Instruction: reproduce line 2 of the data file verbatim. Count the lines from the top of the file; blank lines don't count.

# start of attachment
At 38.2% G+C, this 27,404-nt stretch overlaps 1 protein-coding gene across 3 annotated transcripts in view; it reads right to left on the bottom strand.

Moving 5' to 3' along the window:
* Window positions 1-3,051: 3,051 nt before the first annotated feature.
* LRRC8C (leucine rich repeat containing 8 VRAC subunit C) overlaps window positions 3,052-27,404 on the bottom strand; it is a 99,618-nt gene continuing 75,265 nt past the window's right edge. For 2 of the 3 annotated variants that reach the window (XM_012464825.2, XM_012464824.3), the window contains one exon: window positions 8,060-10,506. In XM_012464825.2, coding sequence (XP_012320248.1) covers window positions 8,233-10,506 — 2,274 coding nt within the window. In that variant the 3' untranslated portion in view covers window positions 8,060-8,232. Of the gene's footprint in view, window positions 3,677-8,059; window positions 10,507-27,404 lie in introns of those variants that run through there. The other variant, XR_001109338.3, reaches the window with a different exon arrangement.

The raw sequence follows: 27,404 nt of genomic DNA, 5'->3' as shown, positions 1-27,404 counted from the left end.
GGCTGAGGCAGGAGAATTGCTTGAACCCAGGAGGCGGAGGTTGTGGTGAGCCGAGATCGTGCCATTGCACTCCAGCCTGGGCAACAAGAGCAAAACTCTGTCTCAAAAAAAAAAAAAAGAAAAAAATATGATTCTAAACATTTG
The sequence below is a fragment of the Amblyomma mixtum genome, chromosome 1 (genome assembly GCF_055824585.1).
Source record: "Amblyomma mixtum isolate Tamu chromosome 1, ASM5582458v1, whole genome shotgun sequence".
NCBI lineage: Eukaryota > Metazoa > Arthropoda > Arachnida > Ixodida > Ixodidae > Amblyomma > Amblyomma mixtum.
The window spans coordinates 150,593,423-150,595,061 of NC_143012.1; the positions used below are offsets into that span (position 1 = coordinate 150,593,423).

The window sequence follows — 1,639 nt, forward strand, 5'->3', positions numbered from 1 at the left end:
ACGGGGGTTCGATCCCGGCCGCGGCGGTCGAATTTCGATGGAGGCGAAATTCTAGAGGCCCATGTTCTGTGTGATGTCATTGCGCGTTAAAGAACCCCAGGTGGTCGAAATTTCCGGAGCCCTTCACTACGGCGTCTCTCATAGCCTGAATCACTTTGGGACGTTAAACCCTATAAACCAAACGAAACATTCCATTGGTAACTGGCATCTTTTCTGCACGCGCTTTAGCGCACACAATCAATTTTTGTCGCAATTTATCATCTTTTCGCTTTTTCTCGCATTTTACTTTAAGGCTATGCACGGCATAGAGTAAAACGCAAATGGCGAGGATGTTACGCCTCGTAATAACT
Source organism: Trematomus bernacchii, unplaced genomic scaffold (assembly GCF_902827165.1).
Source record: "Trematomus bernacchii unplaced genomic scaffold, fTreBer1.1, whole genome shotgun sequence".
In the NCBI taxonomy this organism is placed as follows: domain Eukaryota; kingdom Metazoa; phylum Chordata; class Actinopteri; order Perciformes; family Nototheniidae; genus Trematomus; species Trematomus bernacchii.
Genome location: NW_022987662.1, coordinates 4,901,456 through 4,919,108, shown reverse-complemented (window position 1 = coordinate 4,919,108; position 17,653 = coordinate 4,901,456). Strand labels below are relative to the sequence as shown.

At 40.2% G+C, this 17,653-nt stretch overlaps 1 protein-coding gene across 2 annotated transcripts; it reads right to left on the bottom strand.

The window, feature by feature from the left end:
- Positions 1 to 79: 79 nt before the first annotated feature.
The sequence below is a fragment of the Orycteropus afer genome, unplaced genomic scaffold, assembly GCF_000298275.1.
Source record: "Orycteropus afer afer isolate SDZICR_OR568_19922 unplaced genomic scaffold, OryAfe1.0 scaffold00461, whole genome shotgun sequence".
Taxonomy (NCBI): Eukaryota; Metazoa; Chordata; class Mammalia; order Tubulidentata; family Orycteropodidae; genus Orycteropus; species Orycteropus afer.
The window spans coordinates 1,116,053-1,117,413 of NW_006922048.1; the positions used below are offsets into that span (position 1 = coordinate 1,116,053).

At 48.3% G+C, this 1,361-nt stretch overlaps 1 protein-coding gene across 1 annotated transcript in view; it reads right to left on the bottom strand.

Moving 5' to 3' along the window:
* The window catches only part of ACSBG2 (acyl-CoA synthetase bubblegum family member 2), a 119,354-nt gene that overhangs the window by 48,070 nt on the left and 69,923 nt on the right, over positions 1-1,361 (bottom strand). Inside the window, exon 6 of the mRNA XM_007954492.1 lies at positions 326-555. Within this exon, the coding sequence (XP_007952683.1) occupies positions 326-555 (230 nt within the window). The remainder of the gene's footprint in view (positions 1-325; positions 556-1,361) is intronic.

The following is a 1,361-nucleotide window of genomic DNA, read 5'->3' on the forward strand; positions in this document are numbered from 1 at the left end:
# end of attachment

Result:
Moving 5' to 3' along the window: